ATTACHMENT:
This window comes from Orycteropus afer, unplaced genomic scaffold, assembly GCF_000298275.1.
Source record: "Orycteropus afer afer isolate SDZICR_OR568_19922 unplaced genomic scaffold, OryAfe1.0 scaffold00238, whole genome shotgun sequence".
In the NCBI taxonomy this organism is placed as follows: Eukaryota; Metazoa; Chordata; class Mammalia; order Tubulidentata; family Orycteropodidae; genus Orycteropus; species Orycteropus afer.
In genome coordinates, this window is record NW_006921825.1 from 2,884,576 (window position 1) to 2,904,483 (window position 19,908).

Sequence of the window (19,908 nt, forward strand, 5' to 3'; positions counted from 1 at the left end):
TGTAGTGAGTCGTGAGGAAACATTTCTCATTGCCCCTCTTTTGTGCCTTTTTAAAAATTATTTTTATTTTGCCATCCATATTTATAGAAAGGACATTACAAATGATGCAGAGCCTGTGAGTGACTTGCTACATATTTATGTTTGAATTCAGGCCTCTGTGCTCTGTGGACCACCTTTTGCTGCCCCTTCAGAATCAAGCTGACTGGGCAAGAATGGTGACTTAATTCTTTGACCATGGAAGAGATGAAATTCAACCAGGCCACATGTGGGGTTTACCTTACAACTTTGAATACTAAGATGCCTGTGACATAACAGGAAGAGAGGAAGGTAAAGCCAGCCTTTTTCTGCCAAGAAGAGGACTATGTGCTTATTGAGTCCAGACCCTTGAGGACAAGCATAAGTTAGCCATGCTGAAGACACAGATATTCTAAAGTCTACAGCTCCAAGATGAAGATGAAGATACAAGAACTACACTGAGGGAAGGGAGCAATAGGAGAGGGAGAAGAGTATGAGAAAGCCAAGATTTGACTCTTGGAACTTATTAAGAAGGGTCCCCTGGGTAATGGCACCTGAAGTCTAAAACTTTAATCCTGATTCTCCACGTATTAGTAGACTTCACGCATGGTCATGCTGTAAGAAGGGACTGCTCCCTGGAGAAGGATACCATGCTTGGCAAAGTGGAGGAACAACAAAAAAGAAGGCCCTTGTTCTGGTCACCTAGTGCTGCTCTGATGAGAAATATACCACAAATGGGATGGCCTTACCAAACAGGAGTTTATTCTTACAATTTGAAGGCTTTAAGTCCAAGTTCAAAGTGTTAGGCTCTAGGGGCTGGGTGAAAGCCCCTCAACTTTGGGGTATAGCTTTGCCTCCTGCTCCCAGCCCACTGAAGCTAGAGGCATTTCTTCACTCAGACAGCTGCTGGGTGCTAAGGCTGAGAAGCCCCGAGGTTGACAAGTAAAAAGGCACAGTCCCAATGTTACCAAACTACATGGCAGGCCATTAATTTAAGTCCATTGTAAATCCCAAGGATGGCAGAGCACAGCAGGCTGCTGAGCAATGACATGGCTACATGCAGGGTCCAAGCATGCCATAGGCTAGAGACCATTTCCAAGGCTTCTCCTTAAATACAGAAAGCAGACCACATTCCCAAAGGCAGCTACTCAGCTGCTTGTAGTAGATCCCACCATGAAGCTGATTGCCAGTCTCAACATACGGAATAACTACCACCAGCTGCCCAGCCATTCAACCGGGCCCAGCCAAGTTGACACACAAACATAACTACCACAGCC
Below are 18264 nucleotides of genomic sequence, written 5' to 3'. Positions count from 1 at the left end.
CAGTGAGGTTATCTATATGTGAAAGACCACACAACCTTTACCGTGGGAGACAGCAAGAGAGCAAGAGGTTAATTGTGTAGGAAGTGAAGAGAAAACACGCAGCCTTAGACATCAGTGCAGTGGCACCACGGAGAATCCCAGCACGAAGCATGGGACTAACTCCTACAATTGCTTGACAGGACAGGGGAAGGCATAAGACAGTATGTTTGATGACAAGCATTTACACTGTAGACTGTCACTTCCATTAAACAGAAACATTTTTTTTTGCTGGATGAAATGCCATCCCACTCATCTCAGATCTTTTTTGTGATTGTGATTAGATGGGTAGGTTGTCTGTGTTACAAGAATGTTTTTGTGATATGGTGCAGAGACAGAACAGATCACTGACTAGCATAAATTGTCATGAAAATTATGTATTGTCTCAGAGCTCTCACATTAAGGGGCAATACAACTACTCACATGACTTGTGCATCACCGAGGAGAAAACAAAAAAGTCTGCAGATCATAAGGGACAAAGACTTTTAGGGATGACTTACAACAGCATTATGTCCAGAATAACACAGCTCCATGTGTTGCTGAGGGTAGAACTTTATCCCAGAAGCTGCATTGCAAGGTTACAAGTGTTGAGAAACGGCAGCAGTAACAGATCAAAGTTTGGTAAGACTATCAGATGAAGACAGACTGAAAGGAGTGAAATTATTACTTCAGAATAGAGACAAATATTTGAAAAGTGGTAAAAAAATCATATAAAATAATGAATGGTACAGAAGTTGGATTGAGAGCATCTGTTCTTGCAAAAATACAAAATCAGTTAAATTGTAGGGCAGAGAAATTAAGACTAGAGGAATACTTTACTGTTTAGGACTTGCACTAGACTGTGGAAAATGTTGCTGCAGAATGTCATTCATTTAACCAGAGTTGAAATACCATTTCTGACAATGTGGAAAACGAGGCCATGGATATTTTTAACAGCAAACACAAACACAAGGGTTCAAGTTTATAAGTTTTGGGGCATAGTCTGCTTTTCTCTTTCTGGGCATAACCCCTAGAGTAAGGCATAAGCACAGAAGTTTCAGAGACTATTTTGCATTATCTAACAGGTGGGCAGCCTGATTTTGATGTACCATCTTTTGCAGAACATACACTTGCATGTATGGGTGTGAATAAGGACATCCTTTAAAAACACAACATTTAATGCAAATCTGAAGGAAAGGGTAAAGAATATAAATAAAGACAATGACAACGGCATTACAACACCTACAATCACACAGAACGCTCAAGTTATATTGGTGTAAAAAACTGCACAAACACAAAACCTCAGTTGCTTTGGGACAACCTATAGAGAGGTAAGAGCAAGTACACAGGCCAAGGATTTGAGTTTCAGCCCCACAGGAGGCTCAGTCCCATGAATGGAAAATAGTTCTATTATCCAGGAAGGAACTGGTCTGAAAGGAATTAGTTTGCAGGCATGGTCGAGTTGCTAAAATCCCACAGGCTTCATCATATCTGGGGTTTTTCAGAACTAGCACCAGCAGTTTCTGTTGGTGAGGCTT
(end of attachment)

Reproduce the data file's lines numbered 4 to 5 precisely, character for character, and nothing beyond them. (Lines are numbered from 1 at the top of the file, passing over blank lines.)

In genome coordinates, this window is record NW_006921825.1 from 2,884,576 (window position 1) to 2,904,483 (window position 19,908).

Sequence of the window (19,908 nt, forward strand, 5' to 3'; positions counted from 1 at the left end):